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Financial ups and downs don’t hurt just the poor

New JPMorgan Chase study shows that the volatility of American economic life is greater than you’d think

June 1, 2015 2:00AM ET

Wild swings in income, surprise expenses, scraping by from paycheck to paycheck with no cushion to speak of — that’s how poor people live, right?

Not so: This precarious existence seems to be the economic fate of most Americans today.

A new report from JPMorgan Chase’s research arm examined the deposit and spending patterns of 100,000 of its 27 million accounts during 2013 and 2014. It found that almost all the customers in the sample experienced changes in income and spending of 5 percent or more a month — not a tremendous fluctuation by any measure. But over the course of the year, 26 percent experienced income changes of 30 percent or more —10 percent suffered declines, while16 enjoyed increases.

It’s not surprising that more people experienced an increase than a decline: The economy was expanding during the years studied, and added 5.5 million jobs. But the fact that so many households also took a large hit to their incomes during supposedly good times tells us that the so-called recovery is an anemic one, and that many Americans won’t be surprised by the Commerce Department’s report that the U.S. economy actually contracted 0.7 percent in the first quarter of 2015.

Even more surprising is that there was little variation in income and spending volatility by income level. The richest fifth of account holders actually showed more variation than poorer ones.

Sticky optimism

Income and consumption changes didn’t move in tandem, either. Just 28 percent of the survey subjects (or “responders”) spent more money when they had more, and less when they had less. These responders were more likely than the general population to be in the bottom quintile, to have maxed out their credit cards and to be on a fixed income, usually social security or pensions.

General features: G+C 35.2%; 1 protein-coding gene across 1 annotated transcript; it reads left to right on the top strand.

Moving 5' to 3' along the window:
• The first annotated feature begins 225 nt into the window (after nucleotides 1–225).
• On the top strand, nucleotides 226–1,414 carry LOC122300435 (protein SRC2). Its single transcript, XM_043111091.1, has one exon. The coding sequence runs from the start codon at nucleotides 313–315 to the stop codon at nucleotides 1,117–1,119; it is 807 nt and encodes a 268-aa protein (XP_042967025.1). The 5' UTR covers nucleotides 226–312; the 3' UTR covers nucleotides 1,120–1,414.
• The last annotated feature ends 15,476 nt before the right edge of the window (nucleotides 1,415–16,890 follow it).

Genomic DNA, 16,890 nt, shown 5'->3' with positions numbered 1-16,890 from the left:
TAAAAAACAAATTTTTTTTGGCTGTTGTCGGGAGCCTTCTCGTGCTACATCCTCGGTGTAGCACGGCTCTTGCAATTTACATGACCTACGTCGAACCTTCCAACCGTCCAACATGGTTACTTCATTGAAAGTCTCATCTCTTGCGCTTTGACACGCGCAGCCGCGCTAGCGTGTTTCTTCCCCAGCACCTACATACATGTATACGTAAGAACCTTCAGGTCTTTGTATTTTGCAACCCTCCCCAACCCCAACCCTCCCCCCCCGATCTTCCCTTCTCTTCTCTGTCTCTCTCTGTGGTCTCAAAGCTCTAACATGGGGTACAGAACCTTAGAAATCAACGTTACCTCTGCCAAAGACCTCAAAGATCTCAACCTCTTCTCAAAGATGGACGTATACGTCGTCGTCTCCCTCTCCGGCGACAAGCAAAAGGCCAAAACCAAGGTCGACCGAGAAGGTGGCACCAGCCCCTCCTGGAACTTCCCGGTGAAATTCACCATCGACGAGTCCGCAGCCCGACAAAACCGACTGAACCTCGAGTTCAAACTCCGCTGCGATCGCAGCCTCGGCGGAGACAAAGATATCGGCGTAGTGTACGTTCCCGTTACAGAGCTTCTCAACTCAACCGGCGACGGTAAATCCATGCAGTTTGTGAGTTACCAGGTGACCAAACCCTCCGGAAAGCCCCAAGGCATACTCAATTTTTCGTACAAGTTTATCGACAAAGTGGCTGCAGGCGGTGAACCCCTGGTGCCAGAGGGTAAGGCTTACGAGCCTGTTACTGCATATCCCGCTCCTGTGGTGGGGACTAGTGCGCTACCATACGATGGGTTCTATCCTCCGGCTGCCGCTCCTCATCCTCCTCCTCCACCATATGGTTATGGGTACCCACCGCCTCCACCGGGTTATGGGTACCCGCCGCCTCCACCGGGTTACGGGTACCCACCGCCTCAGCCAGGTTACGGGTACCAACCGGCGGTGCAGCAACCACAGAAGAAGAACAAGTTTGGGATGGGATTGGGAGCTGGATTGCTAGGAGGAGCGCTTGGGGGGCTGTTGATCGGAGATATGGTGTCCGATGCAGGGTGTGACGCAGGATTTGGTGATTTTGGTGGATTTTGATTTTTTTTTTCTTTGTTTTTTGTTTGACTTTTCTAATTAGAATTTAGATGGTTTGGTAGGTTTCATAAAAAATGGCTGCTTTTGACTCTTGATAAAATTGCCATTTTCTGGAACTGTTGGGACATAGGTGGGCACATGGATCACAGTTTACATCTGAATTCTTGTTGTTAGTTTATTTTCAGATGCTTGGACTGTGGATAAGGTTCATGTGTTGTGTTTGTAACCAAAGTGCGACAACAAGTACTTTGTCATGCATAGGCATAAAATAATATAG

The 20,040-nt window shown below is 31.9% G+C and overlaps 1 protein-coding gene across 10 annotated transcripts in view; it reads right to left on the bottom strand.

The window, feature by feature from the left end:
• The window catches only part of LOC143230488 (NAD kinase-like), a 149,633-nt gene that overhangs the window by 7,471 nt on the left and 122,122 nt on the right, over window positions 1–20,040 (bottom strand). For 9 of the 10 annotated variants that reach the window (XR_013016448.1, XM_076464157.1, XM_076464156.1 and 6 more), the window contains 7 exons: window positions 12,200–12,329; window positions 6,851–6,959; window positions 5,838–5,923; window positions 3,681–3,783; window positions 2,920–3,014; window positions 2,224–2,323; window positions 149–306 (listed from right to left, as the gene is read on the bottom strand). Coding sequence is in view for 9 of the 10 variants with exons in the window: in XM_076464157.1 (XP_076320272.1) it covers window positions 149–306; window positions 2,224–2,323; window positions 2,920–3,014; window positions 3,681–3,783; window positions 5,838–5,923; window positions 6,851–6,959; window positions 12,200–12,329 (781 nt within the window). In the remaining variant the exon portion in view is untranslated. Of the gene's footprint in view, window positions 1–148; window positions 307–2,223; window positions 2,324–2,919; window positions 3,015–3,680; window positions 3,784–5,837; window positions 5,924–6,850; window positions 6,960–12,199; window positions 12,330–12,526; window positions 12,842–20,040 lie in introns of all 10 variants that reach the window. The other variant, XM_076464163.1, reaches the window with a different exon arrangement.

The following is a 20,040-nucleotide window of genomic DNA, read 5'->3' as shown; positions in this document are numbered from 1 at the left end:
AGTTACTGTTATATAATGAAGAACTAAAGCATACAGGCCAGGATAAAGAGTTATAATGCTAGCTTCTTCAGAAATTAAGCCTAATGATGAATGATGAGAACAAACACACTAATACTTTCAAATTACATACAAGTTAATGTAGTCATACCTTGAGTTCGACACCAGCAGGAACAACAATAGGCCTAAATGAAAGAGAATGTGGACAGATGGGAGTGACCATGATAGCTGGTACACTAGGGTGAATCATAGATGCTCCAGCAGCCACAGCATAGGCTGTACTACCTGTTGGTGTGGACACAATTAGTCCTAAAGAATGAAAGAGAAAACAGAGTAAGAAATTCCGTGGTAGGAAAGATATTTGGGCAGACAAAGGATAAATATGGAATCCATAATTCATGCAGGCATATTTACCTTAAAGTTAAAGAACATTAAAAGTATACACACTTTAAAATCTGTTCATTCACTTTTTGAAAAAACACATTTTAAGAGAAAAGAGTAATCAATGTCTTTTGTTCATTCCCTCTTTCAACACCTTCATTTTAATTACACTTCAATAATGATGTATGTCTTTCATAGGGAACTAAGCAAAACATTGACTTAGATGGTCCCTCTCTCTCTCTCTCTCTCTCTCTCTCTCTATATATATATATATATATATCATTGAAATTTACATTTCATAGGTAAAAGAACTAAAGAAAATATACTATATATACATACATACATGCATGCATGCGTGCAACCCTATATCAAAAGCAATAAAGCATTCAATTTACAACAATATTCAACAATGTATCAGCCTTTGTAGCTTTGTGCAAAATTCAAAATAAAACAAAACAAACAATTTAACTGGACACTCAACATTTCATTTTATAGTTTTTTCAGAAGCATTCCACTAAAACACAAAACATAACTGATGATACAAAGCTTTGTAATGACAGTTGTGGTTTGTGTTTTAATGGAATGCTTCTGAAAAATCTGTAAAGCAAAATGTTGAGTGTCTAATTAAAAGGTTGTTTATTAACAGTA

A third of the sample were labeled “sticky optimists,” meaning that increases in their consumption exceeded real income increases by 10 percentage points or more. Their consumption increased even when their income fell. These optimists tended to be higher earners, though their aggressive consumption can’t be sustainable over the longer term for those who aren’t centimillionaires with no concern for their heirs.

The largest share of account holders, 39 percent, were “sticky pessimists”: When their income rose, their spending didn’t keep pace with their raises, and they cut back when their income dropped. Many analysts have been wondering why retail spending has been so weak despite improvements in the job market. This sticky pessimism could be an explanation — memories of the Great Recession are still alive, making people act more prudently than the overspending American of cliche.

Almost all Americans, save for the very richest, are just a few paychecks away from penury.

For a large minority of the sample, 39 percent, income and consumption changes between 2013 and 2014 moved in opposite directions. A whopping 60 percent of the sample showed average monthly changes in consumption of greater than 30 percent.

Together, these findings suggest that a large share of the population (a share to which I belong, I have to admit) doesn’t have a monthly budget, with whim or necessity driving spending rather than something like a plan.